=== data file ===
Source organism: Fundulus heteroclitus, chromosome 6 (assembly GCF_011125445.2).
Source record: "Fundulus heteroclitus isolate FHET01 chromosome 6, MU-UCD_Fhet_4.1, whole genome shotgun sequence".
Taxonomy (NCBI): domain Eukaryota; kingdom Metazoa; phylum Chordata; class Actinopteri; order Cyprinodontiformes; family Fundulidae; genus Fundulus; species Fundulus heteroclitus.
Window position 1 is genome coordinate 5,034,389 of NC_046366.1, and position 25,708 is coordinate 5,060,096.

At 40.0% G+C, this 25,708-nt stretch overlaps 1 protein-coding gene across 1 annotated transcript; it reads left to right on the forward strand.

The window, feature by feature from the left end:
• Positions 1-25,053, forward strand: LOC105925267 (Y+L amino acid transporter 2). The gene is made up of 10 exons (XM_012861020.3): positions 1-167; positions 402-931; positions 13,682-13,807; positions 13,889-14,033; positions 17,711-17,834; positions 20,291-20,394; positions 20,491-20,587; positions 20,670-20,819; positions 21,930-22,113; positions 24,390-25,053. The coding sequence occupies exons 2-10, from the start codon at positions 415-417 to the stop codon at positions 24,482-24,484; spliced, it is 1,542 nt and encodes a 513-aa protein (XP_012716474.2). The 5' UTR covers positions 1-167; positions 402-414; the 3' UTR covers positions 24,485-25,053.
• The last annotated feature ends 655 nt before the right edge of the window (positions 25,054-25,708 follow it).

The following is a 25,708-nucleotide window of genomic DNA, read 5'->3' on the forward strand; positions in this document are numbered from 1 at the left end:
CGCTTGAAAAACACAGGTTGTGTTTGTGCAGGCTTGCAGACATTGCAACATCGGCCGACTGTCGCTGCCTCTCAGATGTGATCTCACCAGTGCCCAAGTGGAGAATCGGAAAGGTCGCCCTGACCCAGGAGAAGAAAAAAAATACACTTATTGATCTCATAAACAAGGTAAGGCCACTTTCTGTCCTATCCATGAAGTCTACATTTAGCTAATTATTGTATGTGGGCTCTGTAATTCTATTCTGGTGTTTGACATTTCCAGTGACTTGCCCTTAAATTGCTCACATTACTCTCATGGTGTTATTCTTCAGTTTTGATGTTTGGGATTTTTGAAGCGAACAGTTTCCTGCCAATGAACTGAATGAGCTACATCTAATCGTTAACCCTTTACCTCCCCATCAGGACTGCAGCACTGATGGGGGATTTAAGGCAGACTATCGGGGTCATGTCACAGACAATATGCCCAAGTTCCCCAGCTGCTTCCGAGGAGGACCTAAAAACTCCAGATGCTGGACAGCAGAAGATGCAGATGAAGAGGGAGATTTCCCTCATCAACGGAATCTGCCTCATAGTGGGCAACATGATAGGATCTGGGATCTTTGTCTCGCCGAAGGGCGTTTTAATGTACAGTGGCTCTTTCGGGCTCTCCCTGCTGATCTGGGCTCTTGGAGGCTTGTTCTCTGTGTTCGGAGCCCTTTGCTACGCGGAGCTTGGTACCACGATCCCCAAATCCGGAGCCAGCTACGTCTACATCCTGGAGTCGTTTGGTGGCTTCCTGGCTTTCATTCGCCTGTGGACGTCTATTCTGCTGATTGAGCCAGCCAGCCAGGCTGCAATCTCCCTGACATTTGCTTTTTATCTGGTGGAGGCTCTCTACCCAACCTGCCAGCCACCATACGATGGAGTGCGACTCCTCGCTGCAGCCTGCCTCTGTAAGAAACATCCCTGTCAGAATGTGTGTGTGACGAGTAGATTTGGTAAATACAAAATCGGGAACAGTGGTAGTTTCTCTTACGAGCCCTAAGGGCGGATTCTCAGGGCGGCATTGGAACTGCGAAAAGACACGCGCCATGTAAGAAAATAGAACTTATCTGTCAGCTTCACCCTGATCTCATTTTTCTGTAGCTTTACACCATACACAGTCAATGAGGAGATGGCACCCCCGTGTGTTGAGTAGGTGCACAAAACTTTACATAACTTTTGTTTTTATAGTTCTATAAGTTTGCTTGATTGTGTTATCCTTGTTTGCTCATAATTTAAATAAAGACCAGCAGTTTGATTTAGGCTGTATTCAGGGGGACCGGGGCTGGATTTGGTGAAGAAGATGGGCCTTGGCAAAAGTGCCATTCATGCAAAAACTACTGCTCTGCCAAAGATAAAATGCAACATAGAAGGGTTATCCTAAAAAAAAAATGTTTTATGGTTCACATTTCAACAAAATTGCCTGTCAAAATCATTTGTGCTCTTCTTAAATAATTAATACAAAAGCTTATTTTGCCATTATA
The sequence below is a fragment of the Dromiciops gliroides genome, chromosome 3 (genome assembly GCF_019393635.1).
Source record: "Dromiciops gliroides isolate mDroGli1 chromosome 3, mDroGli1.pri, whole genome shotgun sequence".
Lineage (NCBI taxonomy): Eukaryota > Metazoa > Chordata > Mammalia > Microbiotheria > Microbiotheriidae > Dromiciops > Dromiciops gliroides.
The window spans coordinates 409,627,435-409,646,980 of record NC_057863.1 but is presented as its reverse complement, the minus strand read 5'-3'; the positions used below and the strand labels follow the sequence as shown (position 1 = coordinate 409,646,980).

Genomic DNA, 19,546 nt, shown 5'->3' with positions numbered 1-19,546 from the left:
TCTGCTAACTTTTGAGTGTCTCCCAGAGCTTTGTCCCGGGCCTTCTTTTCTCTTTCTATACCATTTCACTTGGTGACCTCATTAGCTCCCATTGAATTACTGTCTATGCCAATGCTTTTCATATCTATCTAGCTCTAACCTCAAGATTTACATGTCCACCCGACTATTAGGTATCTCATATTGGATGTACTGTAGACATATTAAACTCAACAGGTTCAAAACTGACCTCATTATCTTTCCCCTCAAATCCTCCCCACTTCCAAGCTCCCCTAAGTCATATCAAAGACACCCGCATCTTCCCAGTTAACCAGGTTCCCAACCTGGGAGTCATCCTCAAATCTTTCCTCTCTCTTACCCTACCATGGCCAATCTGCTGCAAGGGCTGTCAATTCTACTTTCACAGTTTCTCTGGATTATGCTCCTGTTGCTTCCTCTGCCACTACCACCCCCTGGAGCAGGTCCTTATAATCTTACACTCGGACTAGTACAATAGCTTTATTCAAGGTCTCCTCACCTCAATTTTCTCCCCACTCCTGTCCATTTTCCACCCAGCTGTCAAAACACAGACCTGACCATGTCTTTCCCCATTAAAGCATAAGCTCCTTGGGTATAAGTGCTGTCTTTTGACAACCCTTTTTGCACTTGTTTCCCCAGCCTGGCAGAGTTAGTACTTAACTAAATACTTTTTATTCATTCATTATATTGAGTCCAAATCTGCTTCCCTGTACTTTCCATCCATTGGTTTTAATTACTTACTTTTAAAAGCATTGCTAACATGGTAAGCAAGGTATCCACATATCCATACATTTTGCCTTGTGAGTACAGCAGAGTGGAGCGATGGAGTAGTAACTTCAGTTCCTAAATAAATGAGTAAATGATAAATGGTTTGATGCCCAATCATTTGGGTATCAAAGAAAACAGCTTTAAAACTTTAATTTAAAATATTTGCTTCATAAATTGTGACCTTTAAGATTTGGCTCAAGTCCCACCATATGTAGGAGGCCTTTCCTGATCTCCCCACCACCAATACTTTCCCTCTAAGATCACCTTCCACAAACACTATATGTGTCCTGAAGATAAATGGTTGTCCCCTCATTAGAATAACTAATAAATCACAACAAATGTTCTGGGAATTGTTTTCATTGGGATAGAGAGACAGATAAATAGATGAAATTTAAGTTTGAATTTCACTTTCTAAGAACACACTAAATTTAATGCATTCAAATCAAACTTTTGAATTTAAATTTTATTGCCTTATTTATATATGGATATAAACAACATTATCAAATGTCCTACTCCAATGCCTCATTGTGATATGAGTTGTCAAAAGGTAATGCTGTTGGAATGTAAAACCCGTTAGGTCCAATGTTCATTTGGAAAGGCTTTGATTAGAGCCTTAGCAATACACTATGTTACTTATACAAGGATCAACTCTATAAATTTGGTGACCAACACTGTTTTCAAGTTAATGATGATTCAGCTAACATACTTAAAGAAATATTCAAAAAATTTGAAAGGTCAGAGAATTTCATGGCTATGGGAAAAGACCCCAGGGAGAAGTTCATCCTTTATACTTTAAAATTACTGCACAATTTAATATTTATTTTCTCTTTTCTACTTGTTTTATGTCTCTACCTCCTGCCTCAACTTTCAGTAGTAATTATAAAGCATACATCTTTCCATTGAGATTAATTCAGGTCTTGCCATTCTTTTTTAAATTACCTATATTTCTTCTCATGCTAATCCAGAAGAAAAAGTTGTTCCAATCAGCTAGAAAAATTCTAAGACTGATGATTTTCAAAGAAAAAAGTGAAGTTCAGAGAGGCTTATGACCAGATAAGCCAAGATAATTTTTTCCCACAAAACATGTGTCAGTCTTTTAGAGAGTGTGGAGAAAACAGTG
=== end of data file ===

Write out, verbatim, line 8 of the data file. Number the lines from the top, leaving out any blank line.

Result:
• The last annotated feature ends 655 nt before the right edge of the window (positions 25,054-25,708 follow it).